Most customer service policies will talk about courtesy of contact and the maximum number of times the telephone can be allowed to ring before picking up, but that isn’t what this post is about. We’ve all had conversations with people we buy things from and we know when their care goes all the way through their systems – or not, as the case may be. How do we know? It doesn’t matter if you are a Finance department, or a factory production line, the following will still apply:
Is there an answer for every issue?
- I had an experience recently where it was clear that the customer service representative had a list of things they knew how to deal with and those they didn’t. It’s worth walking through the process in theory, asking yourself what could go wrong for your customers, so that you and your people know how to handle it in the most effective way, quickly and at minimum cost. Remember to build in a protocol for handling problems you haven’t thought of – like the representative that spoke to me, a short delay while they find out the best answer for you is invariably acceptable if the customer agrees that the issue is a bit unusual.
- The whole team has to take collective responsibility for their outputs. The customer doesn’t care if delivery is shared or not, so you can’t either. This means you may have to pass feedback up the line and help improve processes you don’t own, which can ruffle some feathers, so try to do it nicely!
- You can build up from the initial list of ideas you had by journey mapping – using a specific example of a customer experience to develop an appropriate response.
Can you deliver reliably in a sensible timescale (or faster)?
- Can you give an accurate prediction of when people will get what they want? People don’t like to be kept waiting. They don’t mind it taking as long as is needed for a good quality product, but need to know when they will get it, so that they can plan around it.
- How long do you really need anyway? Whilst it’s sensible to allow a little leeway, too much will reduce your value to your customers and their esteem for you will fall accordingly. Not every situation is helped by early delivery, but none are hindered.
- It’s important to communicate delays as soon as possible. This manages your customer’s expectations and makes it clear you still control the situation – at least, until you’ve moved the deadline more than a couple of times.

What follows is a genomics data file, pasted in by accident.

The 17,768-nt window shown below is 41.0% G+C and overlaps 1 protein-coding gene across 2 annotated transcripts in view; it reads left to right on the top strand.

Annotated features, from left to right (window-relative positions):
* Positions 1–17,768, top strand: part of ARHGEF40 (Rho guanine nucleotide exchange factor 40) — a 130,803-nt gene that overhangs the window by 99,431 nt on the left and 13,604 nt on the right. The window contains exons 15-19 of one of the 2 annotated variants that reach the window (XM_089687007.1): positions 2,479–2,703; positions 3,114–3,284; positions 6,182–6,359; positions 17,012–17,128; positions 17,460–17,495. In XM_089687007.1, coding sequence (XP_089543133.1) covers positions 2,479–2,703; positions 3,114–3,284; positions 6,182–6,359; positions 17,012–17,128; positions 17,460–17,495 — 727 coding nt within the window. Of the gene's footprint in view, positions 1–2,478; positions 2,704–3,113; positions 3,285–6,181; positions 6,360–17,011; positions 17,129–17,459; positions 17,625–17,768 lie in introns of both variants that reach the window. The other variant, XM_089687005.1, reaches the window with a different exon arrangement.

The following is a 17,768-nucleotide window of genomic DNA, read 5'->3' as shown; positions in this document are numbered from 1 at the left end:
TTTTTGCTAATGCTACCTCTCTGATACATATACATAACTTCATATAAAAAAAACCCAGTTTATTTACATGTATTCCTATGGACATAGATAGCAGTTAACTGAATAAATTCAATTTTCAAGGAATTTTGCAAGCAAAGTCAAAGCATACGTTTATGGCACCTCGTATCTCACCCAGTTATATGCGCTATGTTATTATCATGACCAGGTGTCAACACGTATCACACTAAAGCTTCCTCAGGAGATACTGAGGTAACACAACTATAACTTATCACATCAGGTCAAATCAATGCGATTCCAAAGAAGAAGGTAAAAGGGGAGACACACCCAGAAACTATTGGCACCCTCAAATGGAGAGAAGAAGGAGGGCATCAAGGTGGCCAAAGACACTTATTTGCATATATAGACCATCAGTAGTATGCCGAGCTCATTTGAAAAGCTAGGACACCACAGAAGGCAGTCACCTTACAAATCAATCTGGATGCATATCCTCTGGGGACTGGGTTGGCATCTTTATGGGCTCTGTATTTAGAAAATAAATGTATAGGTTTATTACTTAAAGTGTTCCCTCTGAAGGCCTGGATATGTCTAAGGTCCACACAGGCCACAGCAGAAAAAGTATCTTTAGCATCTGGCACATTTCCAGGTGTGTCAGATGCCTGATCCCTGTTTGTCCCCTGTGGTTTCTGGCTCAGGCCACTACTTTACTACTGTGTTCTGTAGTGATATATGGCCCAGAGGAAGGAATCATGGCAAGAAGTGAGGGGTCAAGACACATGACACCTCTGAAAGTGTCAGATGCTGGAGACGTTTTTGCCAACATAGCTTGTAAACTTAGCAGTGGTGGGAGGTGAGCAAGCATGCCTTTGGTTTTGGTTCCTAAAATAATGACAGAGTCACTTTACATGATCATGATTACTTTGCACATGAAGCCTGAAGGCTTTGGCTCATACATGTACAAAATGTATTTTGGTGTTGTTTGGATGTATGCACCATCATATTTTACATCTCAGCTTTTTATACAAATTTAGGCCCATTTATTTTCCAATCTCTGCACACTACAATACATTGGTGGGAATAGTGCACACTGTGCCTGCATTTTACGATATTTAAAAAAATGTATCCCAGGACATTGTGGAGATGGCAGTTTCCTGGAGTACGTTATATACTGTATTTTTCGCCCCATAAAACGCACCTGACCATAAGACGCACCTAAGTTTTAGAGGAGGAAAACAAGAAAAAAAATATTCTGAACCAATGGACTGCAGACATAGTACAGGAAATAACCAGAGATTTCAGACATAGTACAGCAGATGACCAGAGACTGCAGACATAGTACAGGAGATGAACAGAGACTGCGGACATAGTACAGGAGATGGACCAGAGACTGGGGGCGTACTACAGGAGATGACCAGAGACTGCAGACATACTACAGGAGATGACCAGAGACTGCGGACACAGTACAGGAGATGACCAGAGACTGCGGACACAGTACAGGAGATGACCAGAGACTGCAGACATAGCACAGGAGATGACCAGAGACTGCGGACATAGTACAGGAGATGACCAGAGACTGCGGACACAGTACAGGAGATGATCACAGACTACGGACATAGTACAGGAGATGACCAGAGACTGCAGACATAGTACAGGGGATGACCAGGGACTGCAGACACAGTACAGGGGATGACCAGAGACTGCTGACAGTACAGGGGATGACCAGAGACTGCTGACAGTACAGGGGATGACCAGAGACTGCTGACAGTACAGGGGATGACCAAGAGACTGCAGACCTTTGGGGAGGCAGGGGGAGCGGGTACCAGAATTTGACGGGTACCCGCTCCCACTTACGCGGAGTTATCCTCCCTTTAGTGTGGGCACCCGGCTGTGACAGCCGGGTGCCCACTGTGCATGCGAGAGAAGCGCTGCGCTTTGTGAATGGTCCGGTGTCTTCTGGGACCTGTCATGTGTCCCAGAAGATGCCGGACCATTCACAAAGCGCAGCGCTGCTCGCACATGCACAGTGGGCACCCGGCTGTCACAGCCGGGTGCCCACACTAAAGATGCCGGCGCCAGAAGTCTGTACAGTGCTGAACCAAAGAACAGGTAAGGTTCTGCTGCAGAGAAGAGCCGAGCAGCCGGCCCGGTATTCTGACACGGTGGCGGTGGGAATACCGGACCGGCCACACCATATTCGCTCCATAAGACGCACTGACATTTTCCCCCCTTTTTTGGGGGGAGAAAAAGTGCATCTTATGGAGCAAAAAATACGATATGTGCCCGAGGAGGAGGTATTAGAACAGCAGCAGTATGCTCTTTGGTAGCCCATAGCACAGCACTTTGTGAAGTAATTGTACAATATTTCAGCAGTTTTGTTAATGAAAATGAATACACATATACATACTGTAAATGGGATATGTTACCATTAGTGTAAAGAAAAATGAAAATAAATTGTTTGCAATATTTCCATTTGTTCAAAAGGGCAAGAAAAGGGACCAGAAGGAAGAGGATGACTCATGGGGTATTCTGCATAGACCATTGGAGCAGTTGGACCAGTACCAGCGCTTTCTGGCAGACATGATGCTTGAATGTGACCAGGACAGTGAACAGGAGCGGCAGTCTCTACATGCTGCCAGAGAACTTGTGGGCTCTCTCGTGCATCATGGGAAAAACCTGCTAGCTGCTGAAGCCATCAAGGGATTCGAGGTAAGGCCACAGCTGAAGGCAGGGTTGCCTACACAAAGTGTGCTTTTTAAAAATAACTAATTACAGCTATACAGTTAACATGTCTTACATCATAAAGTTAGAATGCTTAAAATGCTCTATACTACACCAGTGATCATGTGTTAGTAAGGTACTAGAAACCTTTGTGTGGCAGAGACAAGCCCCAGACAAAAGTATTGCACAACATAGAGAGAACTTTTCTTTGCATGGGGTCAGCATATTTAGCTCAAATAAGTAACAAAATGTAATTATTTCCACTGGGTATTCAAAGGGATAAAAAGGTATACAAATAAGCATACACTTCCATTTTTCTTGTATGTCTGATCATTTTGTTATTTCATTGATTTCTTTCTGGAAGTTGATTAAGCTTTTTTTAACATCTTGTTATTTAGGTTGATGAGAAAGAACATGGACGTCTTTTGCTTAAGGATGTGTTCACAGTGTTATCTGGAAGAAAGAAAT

Do you ask them what they think of your service?
- If you think your service or product should be important to them, you need to know what they do with it. Seeing the service through your customer’s eyes will help pinpoint further improvements. Understanding their operation almost as much as your own can lead to all sorts of mutual benefit.
- You can get used to doing things in a certain way and not realise that your customer has new choices and so is comparing you to new things. Complaints are food for your continuous improvement and must be used for that purpose. Appreciate the opportunity to improve.
Do you ask them how your great service helped them?
- The silent majority need to be less silent about how great you are. Just by asking them, you can encourage them to praise (or berate) your service. Many aspects of life these days encourage ratings with good reason.
- Praise grows your team’s spirit – who doesn’t like it? It has to be worth asking a question to see if you can get some!
- The nature of that praise can often also offer useful insights into the customer’s operation and how you fit into it
Do you take corrective action when given negative feedback?
- Did I say that complaints are food for your continuous improvement? Well, it is!
- You’ll very often find that a complaint exposes something that leads to greater benefits all round when it’s fixed
- One of the cheapest and most effective forms of staff development is to fix things that aren’t right. It means they get a clearer understanding of what they are trying to achieve and this can help the whole team to do better in the future.